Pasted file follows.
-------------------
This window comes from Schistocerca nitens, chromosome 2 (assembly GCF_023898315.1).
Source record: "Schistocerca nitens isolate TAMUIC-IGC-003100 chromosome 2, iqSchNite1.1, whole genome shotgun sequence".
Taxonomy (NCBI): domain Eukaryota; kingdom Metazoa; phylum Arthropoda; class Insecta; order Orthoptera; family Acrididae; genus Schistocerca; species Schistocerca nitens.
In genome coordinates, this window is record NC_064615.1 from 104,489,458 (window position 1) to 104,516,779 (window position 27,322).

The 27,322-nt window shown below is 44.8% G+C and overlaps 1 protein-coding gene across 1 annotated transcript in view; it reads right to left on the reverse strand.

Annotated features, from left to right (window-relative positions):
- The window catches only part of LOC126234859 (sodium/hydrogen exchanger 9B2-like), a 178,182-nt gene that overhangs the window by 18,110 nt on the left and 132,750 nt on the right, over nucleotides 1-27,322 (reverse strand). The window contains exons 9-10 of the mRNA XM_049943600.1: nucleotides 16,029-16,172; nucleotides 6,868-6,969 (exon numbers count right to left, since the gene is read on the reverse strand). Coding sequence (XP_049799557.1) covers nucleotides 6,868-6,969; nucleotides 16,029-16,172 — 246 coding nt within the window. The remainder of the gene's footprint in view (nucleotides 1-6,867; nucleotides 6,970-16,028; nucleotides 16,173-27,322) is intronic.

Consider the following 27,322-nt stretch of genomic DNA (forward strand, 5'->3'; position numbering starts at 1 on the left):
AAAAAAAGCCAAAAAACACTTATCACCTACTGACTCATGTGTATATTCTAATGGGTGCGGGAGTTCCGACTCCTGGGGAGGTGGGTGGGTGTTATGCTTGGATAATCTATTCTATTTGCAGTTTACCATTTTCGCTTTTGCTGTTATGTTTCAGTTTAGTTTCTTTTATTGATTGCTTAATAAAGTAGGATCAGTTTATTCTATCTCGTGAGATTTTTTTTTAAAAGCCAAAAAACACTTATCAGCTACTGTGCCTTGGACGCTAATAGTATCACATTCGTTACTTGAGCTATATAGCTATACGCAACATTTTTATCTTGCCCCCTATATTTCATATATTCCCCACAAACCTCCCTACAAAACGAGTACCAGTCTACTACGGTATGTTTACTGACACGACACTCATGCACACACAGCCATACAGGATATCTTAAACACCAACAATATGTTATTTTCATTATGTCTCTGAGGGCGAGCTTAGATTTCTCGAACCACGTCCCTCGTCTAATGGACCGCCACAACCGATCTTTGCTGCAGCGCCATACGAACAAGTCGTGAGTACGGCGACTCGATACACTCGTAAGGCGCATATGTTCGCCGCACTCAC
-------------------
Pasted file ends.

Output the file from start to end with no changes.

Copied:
This window comes from Schistocerca nitens, chromosome 2 (assembly GCF_023898315.1).
Source record: "Schistocerca nitens isolate TAMUIC-IGC-003100 chromosome 2, iqSchNite1.1, whole genome shotgun sequence".
Taxonomy (NCBI): domain Eukaryota; kingdom Metazoa; phylum Arthropoda; class Insecta; order Orthoptera; family Acrididae; genus Schistocerca; species Schistocerca nitens.
In genome coordinates, this window is record NC_064615.1 from 104,489,458 (window position 1) to 104,516,779 (window position 27,322).

The 27,322-nt window shown below is 44.8% G+C and overlaps 1 protein-coding gene across 1 annotated transcript in view; it reads right to left on the reverse strand.

Annotated features, from left to right (window-relative positions):
- The window catches only part of LOC126234859 (sodium/hydrogen exchanger 9B2-like), a 178,182-nt gene that overhangs the window by 18,110 nt on the left and 132,750 nt on the right, over nucleotides 1-27,322 (reverse strand). The window contains exons 9-10 of the mRNA XM_049943600.1: nucleotides 16,029-16,172; nucleotides 6,868-6,969 (exon numbers count right to left, since the gene is read on the reverse strand). Coding sequence (XP_049799557.1) covers nucleotides 6,868-6,969; nucleotides 16,029-16,172 — 246 coding nt within the window. The remainder of the gene's footprint in view (nucleotides 1-6,867; nucleotides 6,970-16,028; nucleotides 16,173-27,322) is intronic.

Consider the following 27,322-nt stretch of genomic DNA (forward strand, 5'->3'; position numbering starts at 1 on the left):
AAAAAAAGCCAAAAAACACTTATCACCTACTGACTCATGTGTATATTCTAATGGGTGCGGGAGTTCCGACTCCTGGGGAGGTGGGTGGGTGTTATGCTTGGATAATCTATTCTATTTGCAGTTTACCATTTTCGCTTTTGCTGTTATGTTTCAGTTTAGTTTCTTTTATTGATTGCTTAATAAAGTAGGATCAGTTTATTCTATCTCGTGAGATTTTTTTTTAAAAGCCAAAAAACACTTATCAGCTACTGTGCCTTGGACGCTAATAGTATCACATTCGTTACTTGAGCTATATAGCTATACGCAACATTTTTATCTTGCCCCCTATATTTCATATATTCCCCACAAACCTCCCTACAAAACGAGTACCAGTCTACTACGGTATGTTTACTGACACGACACTCATGCACACACAGCCATACAGGATATCTTAAACACCAACAATATGTTATTTTCATTATGTCTCTGAGGGCGAGCTTAGATTTCTCGAACCACGTCCCTCGTCTAATGGACCGCCACAACCGATCTTTGCTGCAGCGCCATACGAACAAGTCGTGAGTACGGCGACTCGATACACTCGTAAGGCGCATATGTTCGCCGCACTCAC